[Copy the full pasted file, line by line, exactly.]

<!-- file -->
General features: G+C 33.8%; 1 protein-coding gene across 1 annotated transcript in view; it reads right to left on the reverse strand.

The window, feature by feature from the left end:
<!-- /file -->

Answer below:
General features: G+C 33.8%; 1 protein-coding gene across 1 annotated transcript in view; it reads right to left on the reverse strand.

The window, feature by feature from the left end: